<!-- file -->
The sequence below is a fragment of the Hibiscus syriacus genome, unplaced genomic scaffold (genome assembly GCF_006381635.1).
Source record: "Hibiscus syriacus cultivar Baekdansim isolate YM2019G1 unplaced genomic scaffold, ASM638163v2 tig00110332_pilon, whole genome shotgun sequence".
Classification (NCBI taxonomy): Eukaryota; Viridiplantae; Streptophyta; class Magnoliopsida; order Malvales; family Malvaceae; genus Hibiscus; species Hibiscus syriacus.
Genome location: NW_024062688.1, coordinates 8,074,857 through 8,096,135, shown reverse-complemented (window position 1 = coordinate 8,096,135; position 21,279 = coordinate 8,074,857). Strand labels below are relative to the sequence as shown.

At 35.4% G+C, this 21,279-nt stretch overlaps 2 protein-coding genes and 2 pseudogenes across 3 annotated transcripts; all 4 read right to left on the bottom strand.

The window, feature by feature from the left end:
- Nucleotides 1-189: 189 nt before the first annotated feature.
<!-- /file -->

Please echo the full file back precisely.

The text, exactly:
The sequence below is a fragment of the Hibiscus syriacus genome, unplaced genomic scaffold (genome assembly GCF_006381635.1).
Source record: "Hibiscus syriacus cultivar Baekdansim isolate YM2019G1 unplaced genomic scaffold, ASM638163v2 tig00110332_pilon, whole genome shotgun sequence".
Classification (NCBI taxonomy): Eukaryota; Viridiplantae; Streptophyta; class Magnoliopsida; order Malvales; family Malvaceae; genus Hibiscus; species Hibiscus syriacus.
Genome location: NW_024062688.1, coordinates 8,074,857 through 8,096,135, shown reverse-complemented (window position 1 = coordinate 8,096,135; position 21,279 = coordinate 8,074,857). Strand labels below are relative to the sequence as shown.

At 35.4% G+C, this 21,279-nt stretch overlaps 2 protein-coding genes and 2 pseudogenes across 3 annotated transcripts; all 4 read right to left on the bottom strand.

The window, feature by feature from the left end:
- Nucleotides 1-189: 189 nt before the first annotated feature.